The Southwestern Historical Quarterly, Volume 98, July 1994 - April, 1995 Page: 506
Southwestern Historical Quarterly
Matthew's sons subsequently moved to Terrell, near many of their holdings,
but the family's wealth was secure. They dabbled in railroads and the oil busi-
ness, but land remained the basis of their wealth. A frontier hunger for land had
paid off; the Cartwrights were rich.
Although the book is occasionally tedious due to the numerous names and
family connections, it is a treasure of early Texas history. Family members are
viewed as they lived in a world which is difficult for modern readers to compre-
hend. The book is valuable because it treats real people against a massive histori-
Stephen F. Austin State University BOBBY H. JOHNSON
Dancing to a Black Man's Tune: A Life of Scott Joplin. By Susan Curtis. (Columbia:
University of Missouri Press, 1994. Pp. xx+265. Preface, acknowledgments,
notes, bibliography, index. ISBN o-8262o-949-1. $26.95.)
Although the work at hand purports to be a biography of Scott Joplin, it is an
odd example of that genre. As the author admits, there is woefully little hard
documentary evidence for a detailed biography of Joplin, the popularizer of
American ragtime and a major African American composer of the turn of the
century. In the absence of solid documentation, the author analyzes the persons
and circumstances most immediately surrounding her subject. She treats, for ex-
ample, the Reconstruction period in Texas and Arkansas to provide a backdrop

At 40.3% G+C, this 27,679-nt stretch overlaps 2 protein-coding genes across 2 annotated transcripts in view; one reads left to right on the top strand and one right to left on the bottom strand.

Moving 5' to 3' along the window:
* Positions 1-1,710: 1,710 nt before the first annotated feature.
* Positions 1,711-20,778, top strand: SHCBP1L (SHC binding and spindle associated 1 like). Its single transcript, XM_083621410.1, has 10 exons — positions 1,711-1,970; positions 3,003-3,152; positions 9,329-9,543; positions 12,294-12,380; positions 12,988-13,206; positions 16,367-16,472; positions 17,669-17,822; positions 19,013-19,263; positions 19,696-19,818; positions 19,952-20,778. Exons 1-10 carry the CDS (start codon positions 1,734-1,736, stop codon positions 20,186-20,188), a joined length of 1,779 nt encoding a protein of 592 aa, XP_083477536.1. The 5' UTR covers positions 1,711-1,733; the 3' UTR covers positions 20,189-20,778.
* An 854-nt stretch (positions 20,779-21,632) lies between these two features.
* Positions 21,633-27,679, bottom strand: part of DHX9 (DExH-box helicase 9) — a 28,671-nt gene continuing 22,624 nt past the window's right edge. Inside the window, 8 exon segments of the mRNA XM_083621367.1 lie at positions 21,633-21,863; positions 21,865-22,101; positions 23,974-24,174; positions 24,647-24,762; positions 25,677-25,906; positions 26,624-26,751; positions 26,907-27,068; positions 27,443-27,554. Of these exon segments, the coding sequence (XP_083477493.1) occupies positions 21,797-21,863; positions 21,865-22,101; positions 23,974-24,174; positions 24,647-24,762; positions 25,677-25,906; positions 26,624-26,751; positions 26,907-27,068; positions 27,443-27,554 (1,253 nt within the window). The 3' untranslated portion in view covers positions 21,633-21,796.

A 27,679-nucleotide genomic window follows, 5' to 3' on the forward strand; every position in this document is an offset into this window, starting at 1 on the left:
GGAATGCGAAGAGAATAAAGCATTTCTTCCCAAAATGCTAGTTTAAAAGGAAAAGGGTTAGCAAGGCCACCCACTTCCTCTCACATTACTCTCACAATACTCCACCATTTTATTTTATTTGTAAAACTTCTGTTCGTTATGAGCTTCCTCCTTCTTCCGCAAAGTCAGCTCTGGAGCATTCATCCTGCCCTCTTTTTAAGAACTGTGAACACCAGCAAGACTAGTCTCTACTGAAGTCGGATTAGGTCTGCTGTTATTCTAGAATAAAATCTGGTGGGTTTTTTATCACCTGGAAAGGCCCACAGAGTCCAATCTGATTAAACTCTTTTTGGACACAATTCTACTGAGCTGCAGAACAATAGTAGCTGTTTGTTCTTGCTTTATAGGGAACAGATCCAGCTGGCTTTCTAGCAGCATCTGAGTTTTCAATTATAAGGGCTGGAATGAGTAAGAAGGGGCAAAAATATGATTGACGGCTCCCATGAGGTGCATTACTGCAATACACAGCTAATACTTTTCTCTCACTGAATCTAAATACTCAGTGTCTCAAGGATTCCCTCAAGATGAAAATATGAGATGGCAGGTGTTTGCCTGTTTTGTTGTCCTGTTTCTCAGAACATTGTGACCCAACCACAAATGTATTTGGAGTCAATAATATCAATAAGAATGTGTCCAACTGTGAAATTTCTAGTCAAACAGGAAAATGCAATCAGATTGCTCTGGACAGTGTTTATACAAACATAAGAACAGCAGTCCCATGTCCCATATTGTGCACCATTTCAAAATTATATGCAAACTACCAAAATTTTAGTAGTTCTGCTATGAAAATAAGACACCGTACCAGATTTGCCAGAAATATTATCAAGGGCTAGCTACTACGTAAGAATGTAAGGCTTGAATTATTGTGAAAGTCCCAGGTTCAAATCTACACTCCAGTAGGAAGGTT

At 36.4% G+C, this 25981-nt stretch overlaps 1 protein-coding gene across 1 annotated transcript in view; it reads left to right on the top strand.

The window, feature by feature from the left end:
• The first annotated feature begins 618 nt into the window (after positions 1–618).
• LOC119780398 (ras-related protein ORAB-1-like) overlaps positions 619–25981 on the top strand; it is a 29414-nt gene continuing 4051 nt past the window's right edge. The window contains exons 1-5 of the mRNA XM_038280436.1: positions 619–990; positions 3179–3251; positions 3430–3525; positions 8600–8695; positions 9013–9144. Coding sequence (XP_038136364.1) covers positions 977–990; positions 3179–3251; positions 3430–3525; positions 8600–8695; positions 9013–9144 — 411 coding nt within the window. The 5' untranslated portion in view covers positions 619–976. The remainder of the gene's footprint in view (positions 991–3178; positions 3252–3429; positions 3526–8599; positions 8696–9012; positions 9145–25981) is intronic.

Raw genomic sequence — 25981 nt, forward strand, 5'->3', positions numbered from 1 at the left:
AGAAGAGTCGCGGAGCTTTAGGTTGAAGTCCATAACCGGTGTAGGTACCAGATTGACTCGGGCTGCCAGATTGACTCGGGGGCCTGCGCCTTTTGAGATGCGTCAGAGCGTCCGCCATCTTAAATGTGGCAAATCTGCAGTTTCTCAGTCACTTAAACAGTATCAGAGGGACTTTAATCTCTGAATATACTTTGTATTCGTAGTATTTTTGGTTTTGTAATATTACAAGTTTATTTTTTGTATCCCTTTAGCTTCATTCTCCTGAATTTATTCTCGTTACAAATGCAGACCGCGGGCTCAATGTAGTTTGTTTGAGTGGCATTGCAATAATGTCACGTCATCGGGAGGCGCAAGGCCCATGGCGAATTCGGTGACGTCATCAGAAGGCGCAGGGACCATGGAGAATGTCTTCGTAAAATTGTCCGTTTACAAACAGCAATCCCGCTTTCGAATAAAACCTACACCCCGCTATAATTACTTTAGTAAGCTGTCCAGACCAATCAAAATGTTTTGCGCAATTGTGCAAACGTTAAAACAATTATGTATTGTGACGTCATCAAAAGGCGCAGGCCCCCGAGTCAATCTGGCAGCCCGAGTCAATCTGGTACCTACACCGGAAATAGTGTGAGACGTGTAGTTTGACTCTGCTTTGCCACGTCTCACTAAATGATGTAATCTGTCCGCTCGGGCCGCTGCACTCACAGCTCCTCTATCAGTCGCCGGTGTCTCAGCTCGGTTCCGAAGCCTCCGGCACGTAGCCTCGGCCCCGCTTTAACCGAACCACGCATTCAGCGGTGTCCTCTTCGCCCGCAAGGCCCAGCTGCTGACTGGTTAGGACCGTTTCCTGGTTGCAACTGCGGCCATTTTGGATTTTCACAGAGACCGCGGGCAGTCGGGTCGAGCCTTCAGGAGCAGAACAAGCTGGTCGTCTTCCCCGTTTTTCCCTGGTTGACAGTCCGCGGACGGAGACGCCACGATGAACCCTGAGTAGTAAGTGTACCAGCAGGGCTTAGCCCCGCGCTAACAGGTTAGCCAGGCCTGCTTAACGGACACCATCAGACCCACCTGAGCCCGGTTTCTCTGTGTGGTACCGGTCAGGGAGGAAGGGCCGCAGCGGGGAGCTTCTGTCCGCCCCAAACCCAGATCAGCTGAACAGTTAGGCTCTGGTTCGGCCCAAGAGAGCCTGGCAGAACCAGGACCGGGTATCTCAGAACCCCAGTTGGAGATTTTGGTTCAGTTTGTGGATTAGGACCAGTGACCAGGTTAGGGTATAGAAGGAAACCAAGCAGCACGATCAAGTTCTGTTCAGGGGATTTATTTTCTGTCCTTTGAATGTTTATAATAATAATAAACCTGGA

for the early years of Joplin's life (which began in rural northeast Texas in
1868); the history of Sedalia, Missouri, where the young musician first per-
formed and gained popularity; the businessman/music publisher John Stark
(who published "Maple Leaf Rag" and promoted Joplin's career); the Chicago
Columbian Exposition of 1893 (which Joplin probably attended); the Louisiana
Purchase Exposition in St. Louis (where Joplin performed, but in a subsidiary
and apparently demeaning venue); and the New York musical world in which
Joplin pursued his mature career. Such is the material constituting the first two-
thirds of the volume.
In the process, the reader learns very little, really, ofJoplin the man: of his re-
lationships with his two wives; of the creative wellsprings of his genius; or even of
the music (there are no technical discussions of ragtime as a form or ofJoplin's
orchestral and operatic compositions). Nonetheless, Dancing to a Black Man's
Tune is a good book. Its value derives from the originality of its approach-its
heavy contextualization of its subject-and from its analysis ofJoplin's career as
a paradigm for race relations in Gilded Age America. Curtis's conclusions are es-
pecially noteworthy: that Joplin created an important body of serious work based
in African American folk traditions; that the popular success of his ragtime com-
positions did mediate between the black and white cultures of the time; and that
in so doing ragtime represented an important break with the strictures of Victo-
rian stuffiness. Finally, and most importantly according to the author, Joplin's
career illustrates "the mutual dependence of American and African American
culture" (p. 189). It is thus all the sadder that despite his significance, Joplin's
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Texas State Historical Association. The Southwestern Historical Quarterly, Volume 98, July 1994 - April, 1995, periodical, 1995; Austin, Texas. (texashistory.unt.edu/ark:/67531/metapth101216/m1/562/ocr/: accessed October 17, 2018), University of North Texas Libraries, The Portal to Texas History, texashistory.unt.edu; crediting Texas State Historical Association.